A nun’s tragic, early death is serving as a reminder of how even the last moments of a person’s life have value and purpose.
Sister Cecilia Maria was a nun and a nurse who served through the Saints Teresa and Joseph Monastery in Argentina, the Catholic News Agency reports. The much-beloved sister died on June 22 at the age of 43 after losing a battle with lung cancer.
Before she died, Cecilia Maria wrote a note from her hospital bed and posted it along with smiling photos of herself on social media. Her note and the photos quickly took off online, gaining attention and prayers from thousands of people all across the world, according to CNA.
Cecilia Maria’s note, which is pictured in one of the posts, read: “I was thinking about how I would like my funeral to be. First, some intense prayer and then a great celebration for everyone. Don’t forget to pray but don’t forget to celebrate either!”
Here is more about her life from the report:
After graduating as a nurse at 26 years of age, Sister Cecilia Maria made her first vows as a discalced Carmelite. In 2003, she made her final profession. Six months ago, she was diagnosed with cancer of the tongue and the disease metastasized into her lungs.
In her time living at the monastery, she played the violin and was known for her sweetness and constant smile. In the final weeks of her illness, her condition worsened and she had to be hospitalized. From her bed she never stopped praying and offering up her sufferings with the certainty that her encounter with God was near.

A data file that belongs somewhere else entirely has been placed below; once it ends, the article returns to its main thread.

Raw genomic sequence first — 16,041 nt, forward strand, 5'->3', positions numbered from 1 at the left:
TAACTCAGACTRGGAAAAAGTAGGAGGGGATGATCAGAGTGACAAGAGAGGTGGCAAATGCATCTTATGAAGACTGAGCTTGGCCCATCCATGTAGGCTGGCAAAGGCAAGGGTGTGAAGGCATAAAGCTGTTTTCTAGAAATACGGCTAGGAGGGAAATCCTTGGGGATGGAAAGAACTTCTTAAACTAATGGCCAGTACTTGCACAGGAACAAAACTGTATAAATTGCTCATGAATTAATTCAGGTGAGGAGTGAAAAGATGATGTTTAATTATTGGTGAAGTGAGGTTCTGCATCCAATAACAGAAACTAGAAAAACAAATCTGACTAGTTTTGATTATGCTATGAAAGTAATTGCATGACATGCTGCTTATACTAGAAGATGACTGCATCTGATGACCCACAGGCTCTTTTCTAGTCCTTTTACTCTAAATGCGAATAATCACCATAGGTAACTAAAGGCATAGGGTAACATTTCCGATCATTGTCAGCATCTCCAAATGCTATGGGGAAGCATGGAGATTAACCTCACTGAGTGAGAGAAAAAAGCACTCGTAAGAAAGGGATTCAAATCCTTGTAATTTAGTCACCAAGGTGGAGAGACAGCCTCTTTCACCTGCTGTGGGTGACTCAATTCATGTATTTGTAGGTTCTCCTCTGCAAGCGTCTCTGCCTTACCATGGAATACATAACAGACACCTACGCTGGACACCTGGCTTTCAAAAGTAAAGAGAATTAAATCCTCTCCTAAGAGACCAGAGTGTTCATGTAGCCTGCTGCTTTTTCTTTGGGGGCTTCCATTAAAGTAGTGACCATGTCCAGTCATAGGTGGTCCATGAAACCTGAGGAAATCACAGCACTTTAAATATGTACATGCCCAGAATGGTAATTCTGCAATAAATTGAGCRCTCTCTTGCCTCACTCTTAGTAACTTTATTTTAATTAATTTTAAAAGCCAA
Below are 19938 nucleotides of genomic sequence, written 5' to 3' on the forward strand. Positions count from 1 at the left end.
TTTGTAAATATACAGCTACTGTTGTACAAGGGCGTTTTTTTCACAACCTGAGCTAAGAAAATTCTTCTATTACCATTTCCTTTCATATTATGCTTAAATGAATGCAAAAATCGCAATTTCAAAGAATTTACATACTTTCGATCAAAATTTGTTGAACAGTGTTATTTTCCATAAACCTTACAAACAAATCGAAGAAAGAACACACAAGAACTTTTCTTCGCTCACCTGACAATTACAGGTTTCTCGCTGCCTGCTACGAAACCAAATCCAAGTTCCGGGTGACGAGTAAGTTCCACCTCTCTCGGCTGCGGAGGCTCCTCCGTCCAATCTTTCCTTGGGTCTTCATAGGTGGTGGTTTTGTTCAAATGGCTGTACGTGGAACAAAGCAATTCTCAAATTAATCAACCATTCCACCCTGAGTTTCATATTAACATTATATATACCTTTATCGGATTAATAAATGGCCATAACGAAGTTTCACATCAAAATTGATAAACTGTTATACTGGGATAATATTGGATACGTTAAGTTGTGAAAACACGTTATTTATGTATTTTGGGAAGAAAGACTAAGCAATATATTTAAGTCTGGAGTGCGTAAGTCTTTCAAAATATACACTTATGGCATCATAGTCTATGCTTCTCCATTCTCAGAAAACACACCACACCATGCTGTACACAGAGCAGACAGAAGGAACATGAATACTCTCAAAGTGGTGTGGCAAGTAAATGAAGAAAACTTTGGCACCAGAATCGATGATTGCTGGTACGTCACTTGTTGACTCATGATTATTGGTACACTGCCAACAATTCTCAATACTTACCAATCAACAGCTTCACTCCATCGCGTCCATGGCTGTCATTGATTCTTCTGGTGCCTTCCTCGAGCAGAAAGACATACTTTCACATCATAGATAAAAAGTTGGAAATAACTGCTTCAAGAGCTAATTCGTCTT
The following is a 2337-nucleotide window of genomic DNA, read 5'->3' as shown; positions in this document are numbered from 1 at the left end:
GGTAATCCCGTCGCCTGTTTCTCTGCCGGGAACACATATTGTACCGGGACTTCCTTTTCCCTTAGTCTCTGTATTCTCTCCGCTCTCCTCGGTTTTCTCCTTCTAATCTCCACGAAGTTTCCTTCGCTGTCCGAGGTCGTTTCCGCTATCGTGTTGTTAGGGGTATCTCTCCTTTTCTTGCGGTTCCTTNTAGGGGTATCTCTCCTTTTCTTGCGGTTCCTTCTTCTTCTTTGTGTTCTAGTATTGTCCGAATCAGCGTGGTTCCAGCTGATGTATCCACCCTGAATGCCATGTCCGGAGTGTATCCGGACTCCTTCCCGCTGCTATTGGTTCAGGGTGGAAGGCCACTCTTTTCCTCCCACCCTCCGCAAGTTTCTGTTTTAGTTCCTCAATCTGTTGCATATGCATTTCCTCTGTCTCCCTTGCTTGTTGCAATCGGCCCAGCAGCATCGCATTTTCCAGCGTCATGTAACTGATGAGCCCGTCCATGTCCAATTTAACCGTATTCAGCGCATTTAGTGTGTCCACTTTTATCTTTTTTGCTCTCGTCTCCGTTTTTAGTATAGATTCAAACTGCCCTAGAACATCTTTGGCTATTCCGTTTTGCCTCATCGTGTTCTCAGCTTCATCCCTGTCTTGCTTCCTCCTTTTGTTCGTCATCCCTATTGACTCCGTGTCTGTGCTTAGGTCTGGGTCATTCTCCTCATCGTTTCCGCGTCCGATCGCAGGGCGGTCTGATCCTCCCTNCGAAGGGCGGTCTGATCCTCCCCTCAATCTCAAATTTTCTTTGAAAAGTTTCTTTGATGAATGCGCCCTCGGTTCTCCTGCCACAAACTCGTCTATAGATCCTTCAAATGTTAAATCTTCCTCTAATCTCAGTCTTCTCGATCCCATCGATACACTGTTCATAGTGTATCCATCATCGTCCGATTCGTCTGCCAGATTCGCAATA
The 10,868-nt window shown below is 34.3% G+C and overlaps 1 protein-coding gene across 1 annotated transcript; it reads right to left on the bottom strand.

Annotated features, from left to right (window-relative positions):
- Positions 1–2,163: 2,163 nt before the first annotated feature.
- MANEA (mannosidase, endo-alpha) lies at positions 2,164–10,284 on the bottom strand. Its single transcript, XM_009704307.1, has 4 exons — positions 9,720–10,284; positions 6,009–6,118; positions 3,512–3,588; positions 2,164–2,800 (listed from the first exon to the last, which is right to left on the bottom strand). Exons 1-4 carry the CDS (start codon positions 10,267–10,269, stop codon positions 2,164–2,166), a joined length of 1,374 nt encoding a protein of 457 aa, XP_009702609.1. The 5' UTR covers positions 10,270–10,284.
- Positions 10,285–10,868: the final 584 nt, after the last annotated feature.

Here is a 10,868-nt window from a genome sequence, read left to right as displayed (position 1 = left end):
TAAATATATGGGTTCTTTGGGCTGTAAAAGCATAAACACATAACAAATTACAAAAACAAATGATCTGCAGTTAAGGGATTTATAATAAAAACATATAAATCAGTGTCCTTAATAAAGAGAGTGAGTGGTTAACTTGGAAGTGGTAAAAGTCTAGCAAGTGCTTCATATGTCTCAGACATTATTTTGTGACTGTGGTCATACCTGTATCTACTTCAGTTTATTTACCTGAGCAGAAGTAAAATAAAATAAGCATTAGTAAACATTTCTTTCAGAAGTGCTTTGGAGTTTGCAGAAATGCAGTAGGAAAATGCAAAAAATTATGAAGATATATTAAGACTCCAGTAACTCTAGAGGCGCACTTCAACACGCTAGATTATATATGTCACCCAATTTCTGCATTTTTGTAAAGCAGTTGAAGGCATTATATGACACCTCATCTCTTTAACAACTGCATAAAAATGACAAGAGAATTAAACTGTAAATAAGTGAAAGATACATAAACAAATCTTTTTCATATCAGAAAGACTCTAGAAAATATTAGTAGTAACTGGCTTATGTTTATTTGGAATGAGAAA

During the last few months of her life, she was not able to talk, but she continued to communicate through gestures and notes, Aleteia reports. Everyone around Sister Cecilia Maria said she exhibited an attitude of serenity and joy until her death.
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Her joy-filled notes and the photos of her smiling and peaceful face, despite her physical suffering, have touched thousands of people through social media. Her example pushes back against the growing threat of euthanasia and assisted suicide, which tries to convince people that their lives are not worth living if they are suffering or near death.
Sister Cecilia Maria used her last days to pray and encourage others from her hospital bed, according to the accounts of family and friends. Her young nieces and nephews also found joy in encouraging her and distracting her from her physical pain, often sending messages and balloons to her hospital room, Aleteia reports.
In May, she wrote, “I am very content, astonished by the work of God through suffering, and by so many people who pray for me.”